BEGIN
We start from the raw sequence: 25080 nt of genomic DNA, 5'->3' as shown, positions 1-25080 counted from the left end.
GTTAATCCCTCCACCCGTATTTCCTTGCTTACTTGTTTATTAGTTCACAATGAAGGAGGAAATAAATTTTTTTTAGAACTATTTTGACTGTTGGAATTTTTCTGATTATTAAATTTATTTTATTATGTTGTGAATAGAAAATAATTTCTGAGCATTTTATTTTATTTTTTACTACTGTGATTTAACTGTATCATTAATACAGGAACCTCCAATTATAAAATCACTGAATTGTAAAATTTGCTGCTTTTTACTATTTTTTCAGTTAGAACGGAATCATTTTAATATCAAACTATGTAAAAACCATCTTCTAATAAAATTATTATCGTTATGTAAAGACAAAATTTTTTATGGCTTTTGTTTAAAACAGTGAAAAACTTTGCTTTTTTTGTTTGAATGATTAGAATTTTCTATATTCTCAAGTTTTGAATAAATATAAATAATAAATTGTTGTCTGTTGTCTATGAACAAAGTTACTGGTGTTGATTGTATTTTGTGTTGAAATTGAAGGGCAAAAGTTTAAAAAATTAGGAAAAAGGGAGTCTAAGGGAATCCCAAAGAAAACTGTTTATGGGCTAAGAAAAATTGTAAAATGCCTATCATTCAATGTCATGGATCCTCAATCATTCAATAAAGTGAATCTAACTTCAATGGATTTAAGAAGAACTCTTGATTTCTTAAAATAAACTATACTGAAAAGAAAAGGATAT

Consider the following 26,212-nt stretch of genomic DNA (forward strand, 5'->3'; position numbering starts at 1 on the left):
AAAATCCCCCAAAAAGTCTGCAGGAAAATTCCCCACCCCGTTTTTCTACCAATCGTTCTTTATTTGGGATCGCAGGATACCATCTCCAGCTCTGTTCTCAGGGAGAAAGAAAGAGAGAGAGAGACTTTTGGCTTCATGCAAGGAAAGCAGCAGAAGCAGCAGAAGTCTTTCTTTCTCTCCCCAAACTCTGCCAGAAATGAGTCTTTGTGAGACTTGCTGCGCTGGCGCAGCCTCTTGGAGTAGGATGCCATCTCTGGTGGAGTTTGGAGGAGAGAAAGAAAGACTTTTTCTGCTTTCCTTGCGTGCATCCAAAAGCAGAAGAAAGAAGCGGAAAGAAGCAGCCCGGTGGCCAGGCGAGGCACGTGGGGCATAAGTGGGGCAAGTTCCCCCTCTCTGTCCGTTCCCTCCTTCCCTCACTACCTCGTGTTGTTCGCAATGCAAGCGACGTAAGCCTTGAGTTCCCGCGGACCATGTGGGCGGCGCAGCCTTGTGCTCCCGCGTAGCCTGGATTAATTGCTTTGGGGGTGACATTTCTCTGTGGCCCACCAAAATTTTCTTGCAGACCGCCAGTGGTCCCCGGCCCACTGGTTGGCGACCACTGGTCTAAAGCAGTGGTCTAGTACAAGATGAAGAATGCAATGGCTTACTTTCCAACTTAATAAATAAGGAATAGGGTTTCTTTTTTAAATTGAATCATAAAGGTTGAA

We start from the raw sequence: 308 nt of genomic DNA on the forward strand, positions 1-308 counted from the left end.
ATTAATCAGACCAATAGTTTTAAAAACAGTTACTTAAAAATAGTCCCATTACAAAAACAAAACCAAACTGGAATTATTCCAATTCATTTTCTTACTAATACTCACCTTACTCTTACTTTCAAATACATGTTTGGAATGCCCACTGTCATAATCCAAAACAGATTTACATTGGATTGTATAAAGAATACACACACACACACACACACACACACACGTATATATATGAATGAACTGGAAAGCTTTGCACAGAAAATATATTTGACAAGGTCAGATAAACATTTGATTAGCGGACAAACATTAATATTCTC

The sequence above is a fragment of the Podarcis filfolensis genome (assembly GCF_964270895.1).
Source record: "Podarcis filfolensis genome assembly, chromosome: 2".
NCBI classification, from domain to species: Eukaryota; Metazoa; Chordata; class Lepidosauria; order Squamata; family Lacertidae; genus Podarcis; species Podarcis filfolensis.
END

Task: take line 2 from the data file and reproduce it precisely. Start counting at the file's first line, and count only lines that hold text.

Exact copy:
GTTAATCCCTCCACCCGTATTTCCTTGCTTACTTGTTTATTAGTTCACAATGAAGGAGGAAATAAATTTTTTTTAGAACTATTTTGACTGTTGGAATTTTTCTGATTATTAAATTTATTTTATTATGTTGTGAATAGAAAATAATTTCTGAGCATTTTATTTTATTTTTTACTACTGTGATTTAACTGTATCATTAATACAGGAACCTCCAATTATAAAATCACTGAATTGTAAAATTTGCTGCTTTTTACTATTTTTTCAGTTAGAACGGAATCATTTTAATATCAAACTATGTAAAAACCATCTTCTAATAAAATTATTATCGTTATGTAAAGACAAAATTTTTTATGGCTTTTGTTTAAAACAGTGAAAAACTTTGCTTTTTTTGTTTGAATGATTAGAATTTTCTATATTCTCAAGTTTTGAATAAATATAAATAATAAATTGTTGTCTGTTGTCTATGAACAAAGTTACTGGTGTTGATTGTATTTTGTGTTGAAATTGAAGGGCAAAAGTTTAAAAAATTAGGAAAAAGGGAGTCTAAGGGAATCCCAAAGAAAACTGTTTATGGGCTAAGAAAAATTGTAAAATGCCTATCATTCAATGTCATGGATCCTCAATCATTCAATAAAGTGAATCTAACTTCAATGGATTTAAGAAGAACTCTTGATTTCTTAAAATAAACTATACTGAAAAGAAAAGGATAT